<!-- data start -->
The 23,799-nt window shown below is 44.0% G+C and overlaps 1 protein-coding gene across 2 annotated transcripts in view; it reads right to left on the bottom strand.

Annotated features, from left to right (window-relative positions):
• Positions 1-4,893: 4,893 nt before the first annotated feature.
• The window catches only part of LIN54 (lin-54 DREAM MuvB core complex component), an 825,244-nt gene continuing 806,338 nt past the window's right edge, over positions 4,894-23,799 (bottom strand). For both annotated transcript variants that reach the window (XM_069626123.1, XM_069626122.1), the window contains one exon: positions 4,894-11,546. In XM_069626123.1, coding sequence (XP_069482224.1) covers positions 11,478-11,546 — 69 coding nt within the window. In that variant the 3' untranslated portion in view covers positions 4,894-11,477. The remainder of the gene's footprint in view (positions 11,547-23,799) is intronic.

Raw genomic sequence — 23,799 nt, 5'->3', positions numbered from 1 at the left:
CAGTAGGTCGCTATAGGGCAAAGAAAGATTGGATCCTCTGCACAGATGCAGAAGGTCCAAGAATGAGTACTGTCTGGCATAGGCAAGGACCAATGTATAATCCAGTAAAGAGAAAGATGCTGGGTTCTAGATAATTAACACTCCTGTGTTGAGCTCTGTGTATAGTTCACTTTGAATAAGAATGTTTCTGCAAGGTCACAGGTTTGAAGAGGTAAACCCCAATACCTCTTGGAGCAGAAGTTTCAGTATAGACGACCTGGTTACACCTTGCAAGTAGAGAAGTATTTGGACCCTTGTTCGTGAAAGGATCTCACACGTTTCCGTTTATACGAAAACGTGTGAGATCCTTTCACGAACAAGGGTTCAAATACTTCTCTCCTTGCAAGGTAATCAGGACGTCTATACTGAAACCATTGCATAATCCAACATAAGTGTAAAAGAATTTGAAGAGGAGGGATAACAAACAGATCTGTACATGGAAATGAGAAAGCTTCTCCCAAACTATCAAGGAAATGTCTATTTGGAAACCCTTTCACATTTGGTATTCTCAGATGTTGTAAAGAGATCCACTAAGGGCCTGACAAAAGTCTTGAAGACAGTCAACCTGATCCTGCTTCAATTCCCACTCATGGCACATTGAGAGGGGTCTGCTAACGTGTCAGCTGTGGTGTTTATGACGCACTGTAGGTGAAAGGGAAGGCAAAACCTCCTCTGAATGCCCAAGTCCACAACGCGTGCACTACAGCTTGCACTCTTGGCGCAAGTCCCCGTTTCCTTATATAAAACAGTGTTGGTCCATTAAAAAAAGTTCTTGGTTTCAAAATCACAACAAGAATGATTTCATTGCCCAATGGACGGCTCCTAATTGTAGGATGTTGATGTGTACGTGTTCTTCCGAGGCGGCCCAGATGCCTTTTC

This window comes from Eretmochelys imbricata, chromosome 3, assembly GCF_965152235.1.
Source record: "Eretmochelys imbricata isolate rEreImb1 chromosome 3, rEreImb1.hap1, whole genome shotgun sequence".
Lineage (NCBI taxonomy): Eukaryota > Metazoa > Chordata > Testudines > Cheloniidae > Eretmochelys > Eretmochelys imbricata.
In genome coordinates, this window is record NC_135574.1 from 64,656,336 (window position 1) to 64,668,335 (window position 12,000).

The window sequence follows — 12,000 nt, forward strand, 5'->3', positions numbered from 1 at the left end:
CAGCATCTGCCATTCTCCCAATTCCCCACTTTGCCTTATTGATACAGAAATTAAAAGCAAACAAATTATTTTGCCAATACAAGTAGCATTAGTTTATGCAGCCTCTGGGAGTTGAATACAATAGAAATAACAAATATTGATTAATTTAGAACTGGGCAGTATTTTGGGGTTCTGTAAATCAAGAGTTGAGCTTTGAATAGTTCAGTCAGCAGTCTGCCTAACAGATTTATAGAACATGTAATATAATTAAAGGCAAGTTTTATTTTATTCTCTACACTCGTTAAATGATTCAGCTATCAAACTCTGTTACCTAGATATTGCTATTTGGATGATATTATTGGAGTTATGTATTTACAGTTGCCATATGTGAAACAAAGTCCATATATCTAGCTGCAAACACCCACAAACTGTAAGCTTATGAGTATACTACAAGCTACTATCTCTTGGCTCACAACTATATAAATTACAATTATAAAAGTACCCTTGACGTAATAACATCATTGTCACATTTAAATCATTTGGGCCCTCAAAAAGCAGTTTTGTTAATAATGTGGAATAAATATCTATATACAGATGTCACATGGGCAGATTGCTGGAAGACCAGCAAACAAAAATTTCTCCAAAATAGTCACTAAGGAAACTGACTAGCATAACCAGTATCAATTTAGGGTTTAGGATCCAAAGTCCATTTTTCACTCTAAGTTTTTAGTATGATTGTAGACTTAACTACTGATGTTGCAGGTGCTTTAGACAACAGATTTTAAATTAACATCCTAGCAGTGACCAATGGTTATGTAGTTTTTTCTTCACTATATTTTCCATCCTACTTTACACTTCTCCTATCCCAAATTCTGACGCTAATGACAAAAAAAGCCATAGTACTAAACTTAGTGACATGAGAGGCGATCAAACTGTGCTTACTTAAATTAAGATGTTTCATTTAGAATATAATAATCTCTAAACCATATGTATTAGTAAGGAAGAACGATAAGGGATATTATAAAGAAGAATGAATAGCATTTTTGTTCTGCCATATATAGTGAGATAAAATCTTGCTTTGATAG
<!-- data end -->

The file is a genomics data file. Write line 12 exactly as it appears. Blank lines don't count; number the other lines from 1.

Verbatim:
CAGCATCTGCCATTCTCCCAATTCCCCACTTTGCCTTATTGATACAGAAATTAAAAGCAAACAAATTATTTTGCCAATACAAGTAGCATTAGTTTATGCAGCCTCTGGGAGTTGAATACAATAGAAATAACAAATATTGATTAATTTAGAACTGGGCAGTATTTTGGGGTTCTGTAAATCAAGAGTTGAGCTTTGAATAGTTCAGTCAGCAGTCTGCCTAACAGATTTATAGAACATGTAATATAATTAAAGGCAAGTTTTATTTTATTCTCTACACTCGTTAAATGATTCAGCTATCAAACTCTGTTACCTAGATATTGCTATTTGGATGATATTATTGGAGTTATGTATTTACAGTTGCCATATGTGAAACAAAGTCCATATATCTAGCTGCAAACACCCACAAACTGTAAGCTTATGAGTATACTACAAGCTACTATCTCTTGGCTCACAACTATATAAATTACAATTATAAAAGTACCCTTGACGTAATAACATCATTGTCACATTTAAATCATTTGGGCCCTCAAAAAGCAGTTTTGTTAATAATGTGGAATAAATATCTATATACAGATGTCACATGGGCAGATTGCTGGAAGACCAGCAAACAAAAATTTCTCCAAAATAGTCACTAAGGAAACTGACTAGCATAACCAGTATCAATTTAGGGTTTAGGATCCAAAGTCCATTTTTCACTCTAAGTTTTTAGTATGATTGTAGACTTAACTACTGATGTTGCAGGTGCTTTAGACAACAGATTTTAAATTAACATCCTAGCAGTGACCAATGGTTATGTAGTTTTTTCTTCACTATATTTTCCATCCTACTTTACACTTCTCCTATCCCAAATTCTGACGCTAATGACAAAAAAAGCCATAGTACTAAACTTAGTGACATGAGAGGCGATCAAACTGTGCTTACTTAAATTAAGATGTTTCATTTAGAATATAATAATCTCTAAACCATATGTATTAGTAAGGAAGAACGATAAGGGATATTATAAAGAAGAATGAATAGCATTTTTGTTCTGCCATATATAGTGAGATAAAATCTTGCTTTGATAG